Is the impedance of an antenna infinite (since an antenna is an open circuit, with the ends bent opposite to each other), or finite (radiation resistance instead of an open circuit)?(adsbygoogle = window.adsbygoogle || []).push({});

The reasoning seems to be that an antenna is a transmission line terminated in an open circuit, so you get standing-wave currents (with a node at the ends). You can integrate the standing-wave currents in the formula for the electric field to get the total power-radiated, and from the total power-radiated you get the radiation resistance by dividing by the current squared.

But how should you view this radiation resistance in relation to the open circuit resistance of infinity? The only thing that makes sense is in parallel (if it's series, then infinite+finite=infinite), but then the transmission line effectively gets terminated by a resistance equal to the radiation resistance, so there is no longer a current node at the end so your assumption was wrong.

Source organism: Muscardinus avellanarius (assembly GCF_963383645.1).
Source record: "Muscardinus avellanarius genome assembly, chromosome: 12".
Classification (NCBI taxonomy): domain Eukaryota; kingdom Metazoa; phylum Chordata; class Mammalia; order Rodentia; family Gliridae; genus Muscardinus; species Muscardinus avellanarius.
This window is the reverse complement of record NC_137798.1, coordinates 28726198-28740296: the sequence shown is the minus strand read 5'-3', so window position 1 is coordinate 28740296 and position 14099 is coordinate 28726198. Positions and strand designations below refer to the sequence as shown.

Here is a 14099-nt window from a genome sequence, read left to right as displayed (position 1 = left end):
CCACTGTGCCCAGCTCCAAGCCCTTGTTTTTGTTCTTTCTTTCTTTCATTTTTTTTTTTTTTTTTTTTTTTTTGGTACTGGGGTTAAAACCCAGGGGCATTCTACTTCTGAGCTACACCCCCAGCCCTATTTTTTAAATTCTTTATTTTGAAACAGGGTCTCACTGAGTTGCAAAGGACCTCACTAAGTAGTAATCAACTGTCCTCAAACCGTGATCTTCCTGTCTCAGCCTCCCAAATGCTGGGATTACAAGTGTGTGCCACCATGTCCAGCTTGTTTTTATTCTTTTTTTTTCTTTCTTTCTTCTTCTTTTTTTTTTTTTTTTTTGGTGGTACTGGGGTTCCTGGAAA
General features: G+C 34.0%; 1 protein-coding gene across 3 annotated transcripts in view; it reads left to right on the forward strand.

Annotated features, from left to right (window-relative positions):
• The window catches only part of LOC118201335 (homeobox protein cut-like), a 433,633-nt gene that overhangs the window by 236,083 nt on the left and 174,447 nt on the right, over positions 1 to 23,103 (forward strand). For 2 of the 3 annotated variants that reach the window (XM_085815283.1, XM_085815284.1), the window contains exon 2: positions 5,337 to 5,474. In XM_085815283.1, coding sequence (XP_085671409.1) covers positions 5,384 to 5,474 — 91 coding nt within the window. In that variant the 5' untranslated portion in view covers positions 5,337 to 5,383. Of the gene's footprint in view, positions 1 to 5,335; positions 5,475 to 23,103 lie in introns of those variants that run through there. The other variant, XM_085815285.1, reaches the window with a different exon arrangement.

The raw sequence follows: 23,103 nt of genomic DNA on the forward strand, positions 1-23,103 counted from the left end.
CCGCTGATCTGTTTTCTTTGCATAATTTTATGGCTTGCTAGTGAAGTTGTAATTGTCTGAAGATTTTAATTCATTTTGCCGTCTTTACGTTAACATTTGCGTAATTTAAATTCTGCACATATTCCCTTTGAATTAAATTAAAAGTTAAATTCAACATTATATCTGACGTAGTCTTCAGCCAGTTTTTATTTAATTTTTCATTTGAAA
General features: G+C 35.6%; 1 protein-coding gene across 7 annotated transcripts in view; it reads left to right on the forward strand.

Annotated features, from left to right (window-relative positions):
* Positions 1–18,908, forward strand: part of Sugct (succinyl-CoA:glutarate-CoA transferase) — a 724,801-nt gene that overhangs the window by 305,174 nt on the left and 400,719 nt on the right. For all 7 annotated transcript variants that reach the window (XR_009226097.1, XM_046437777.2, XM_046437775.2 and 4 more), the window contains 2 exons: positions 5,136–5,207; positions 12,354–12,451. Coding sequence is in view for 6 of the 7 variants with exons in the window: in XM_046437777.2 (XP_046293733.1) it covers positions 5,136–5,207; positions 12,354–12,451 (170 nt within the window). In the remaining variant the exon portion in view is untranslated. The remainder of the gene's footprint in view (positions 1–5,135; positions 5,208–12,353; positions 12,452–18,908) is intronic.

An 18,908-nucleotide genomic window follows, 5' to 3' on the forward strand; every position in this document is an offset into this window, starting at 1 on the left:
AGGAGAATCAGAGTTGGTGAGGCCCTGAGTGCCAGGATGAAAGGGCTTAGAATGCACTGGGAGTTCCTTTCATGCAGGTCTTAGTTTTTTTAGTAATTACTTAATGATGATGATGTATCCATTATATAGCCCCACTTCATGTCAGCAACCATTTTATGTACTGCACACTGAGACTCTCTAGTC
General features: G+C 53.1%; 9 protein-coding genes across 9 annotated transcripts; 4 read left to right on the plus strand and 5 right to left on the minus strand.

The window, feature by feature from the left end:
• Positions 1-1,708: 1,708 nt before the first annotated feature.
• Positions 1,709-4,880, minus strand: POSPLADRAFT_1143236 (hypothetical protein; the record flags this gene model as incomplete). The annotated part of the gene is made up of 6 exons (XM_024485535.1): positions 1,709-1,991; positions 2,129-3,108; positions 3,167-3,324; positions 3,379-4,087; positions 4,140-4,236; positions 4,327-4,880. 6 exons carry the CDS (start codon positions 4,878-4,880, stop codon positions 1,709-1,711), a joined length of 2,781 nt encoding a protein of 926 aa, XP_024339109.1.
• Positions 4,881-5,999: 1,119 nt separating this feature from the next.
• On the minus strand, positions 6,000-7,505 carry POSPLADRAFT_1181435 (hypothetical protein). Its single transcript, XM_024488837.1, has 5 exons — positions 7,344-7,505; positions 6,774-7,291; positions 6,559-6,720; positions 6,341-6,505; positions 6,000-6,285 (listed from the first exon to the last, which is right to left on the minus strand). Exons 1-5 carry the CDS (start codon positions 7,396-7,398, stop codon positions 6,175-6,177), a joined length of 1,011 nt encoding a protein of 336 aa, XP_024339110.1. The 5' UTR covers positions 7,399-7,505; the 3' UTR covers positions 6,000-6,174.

It seems that for impedance matching, people pretend that the load is the radiation resistance of the antenna rather than an open-circuit. But isn't reflection of the current-wave essential to the operation of an antenna to get standing waves in the antenna? - hence you can't have it so that no reflection occurs: there has to be an impedance mismatch.

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# Resistance of an antenna

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